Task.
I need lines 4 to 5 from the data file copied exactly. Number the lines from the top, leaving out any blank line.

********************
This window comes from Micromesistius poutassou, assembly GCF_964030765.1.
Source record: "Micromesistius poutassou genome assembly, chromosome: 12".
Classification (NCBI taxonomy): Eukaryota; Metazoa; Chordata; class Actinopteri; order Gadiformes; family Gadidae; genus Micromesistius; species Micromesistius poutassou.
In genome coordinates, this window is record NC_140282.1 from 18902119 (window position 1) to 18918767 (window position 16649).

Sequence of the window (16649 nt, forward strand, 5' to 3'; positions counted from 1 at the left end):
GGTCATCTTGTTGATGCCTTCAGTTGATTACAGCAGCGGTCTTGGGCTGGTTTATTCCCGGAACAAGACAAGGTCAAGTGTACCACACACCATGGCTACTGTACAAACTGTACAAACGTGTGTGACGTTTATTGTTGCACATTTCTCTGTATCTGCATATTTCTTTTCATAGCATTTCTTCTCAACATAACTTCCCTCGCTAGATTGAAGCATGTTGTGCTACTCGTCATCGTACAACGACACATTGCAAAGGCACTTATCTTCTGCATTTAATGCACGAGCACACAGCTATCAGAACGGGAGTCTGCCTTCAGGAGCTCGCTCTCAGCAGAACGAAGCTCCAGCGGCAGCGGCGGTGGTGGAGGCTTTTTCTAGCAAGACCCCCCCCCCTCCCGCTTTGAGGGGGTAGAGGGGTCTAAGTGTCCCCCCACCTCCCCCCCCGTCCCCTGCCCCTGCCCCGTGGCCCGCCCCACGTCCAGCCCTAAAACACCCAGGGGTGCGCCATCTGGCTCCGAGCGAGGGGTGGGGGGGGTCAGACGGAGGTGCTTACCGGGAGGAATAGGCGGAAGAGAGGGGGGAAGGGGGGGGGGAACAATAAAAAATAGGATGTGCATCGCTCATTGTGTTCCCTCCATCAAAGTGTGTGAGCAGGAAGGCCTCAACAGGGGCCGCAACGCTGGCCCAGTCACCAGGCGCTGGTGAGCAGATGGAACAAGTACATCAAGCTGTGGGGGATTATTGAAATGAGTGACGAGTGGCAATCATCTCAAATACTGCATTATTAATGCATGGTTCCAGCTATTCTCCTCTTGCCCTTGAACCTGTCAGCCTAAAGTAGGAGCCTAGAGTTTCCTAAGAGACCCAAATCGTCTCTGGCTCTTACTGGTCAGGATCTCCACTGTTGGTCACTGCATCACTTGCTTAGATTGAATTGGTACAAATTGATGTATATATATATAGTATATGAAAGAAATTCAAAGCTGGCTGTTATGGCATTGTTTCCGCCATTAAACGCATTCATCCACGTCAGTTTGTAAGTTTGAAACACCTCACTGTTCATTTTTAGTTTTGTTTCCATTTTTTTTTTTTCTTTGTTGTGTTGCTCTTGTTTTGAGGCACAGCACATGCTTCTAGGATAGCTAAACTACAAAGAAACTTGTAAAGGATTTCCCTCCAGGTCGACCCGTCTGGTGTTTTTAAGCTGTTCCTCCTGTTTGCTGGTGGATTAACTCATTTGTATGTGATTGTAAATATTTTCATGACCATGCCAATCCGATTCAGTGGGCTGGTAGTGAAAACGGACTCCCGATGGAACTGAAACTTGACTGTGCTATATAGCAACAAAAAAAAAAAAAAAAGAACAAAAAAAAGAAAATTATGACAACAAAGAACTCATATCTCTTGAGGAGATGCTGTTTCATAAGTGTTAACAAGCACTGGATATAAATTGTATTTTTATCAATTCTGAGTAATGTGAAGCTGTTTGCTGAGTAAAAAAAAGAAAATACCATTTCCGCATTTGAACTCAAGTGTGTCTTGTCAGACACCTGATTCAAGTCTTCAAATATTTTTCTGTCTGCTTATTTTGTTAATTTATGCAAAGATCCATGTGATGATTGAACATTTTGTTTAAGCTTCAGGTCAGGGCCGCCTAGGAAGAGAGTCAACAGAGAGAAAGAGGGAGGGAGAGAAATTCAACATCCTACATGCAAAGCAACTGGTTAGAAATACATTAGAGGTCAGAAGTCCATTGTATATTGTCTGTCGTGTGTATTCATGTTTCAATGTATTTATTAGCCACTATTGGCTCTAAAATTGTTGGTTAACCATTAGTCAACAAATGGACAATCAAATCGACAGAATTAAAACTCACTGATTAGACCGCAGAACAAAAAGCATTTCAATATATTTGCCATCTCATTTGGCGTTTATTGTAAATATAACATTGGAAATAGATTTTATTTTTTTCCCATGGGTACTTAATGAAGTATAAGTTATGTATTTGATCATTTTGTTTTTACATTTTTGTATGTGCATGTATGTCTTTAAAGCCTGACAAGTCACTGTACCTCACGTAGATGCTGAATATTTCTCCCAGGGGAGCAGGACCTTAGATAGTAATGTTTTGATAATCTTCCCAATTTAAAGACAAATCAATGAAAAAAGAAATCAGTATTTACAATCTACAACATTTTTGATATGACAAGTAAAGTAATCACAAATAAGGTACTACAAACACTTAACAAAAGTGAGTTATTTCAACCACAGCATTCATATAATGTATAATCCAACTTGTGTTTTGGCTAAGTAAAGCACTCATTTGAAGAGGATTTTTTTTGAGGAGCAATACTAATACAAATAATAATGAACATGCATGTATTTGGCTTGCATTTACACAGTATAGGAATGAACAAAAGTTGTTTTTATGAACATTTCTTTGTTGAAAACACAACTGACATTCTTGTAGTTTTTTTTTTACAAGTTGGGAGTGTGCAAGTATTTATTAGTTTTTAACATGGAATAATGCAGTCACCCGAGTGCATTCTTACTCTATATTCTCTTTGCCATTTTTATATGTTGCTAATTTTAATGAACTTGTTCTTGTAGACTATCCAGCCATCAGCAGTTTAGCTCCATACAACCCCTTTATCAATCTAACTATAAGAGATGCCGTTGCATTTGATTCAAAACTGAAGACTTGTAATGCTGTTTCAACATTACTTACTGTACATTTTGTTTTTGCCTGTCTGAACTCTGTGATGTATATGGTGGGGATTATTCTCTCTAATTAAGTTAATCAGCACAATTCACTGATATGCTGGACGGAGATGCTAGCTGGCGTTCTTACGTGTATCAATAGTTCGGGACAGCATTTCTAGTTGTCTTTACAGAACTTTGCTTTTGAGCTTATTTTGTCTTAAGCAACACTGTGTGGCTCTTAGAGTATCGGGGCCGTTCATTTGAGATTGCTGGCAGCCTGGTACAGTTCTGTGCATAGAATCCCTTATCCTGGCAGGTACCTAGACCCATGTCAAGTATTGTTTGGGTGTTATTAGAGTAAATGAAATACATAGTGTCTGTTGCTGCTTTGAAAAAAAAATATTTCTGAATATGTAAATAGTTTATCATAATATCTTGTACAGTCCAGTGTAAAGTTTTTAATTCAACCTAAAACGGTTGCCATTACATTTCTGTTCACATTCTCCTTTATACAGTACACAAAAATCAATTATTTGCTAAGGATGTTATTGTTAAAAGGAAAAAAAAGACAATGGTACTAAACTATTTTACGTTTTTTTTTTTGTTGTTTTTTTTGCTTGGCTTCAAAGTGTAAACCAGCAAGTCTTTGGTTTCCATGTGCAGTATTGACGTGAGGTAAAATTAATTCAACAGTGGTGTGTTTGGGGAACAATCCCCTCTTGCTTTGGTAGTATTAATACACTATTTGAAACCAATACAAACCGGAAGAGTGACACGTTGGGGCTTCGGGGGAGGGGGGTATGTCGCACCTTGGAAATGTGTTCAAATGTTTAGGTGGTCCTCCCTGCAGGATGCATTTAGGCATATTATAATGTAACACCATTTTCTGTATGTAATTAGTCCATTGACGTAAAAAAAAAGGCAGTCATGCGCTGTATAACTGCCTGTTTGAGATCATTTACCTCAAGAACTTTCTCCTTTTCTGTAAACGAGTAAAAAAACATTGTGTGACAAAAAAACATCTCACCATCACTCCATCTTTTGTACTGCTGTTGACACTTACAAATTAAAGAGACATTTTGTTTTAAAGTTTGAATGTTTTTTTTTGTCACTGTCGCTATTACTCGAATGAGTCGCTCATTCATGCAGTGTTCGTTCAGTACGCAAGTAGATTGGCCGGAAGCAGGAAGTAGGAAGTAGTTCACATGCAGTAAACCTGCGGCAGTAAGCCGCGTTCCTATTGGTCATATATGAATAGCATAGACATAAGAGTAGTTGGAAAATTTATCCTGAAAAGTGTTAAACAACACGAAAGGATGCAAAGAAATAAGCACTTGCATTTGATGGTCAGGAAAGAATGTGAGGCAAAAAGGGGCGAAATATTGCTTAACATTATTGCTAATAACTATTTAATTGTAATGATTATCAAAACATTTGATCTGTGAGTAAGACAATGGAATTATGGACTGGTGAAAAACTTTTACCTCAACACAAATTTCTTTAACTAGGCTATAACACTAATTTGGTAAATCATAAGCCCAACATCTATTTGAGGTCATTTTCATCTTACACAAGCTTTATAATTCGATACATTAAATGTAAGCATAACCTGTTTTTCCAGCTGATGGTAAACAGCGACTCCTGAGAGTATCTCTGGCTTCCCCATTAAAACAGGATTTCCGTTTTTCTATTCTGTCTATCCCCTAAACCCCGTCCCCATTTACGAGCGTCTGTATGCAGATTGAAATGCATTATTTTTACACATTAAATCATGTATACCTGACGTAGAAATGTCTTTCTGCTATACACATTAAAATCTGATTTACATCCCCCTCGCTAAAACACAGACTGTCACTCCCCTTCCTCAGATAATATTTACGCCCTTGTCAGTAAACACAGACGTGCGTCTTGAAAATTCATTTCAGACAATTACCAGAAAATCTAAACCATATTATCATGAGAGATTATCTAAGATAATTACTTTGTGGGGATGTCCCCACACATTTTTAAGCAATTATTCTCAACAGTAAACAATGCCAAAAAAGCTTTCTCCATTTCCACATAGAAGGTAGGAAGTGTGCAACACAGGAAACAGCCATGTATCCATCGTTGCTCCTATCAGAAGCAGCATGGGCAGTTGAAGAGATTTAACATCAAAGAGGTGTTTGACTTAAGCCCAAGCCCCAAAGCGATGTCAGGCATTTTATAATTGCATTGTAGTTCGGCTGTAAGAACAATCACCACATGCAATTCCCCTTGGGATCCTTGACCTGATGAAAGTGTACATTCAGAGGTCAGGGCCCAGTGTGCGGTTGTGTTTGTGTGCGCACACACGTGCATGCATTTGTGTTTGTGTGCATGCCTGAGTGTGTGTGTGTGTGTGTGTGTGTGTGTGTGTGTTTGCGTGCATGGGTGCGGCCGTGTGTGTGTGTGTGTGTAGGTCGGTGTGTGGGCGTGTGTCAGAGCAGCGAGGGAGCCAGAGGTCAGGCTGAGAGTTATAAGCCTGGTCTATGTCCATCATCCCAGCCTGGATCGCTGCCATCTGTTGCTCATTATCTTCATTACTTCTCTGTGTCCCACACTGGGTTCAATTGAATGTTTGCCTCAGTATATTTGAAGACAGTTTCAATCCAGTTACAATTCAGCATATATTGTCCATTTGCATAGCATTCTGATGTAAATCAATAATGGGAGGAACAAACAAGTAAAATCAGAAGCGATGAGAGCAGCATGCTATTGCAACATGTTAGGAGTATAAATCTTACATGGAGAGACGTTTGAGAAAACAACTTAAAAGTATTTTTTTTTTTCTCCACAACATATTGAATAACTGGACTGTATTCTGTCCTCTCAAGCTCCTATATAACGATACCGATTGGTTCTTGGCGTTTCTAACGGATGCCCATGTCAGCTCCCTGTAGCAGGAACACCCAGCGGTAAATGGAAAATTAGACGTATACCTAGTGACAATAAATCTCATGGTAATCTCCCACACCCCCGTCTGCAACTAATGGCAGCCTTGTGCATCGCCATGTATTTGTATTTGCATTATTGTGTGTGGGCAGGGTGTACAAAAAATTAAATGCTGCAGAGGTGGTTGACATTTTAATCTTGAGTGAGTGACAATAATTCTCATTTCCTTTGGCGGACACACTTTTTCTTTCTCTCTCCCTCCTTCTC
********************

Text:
In genome coordinates, this window is record NC_140282.1 from 18902119 (window position 1) to 18918767 (window position 16649).

Sequence of the window (16649 nt, forward strand, 5' to 3'; positions counted from 1 at the left end):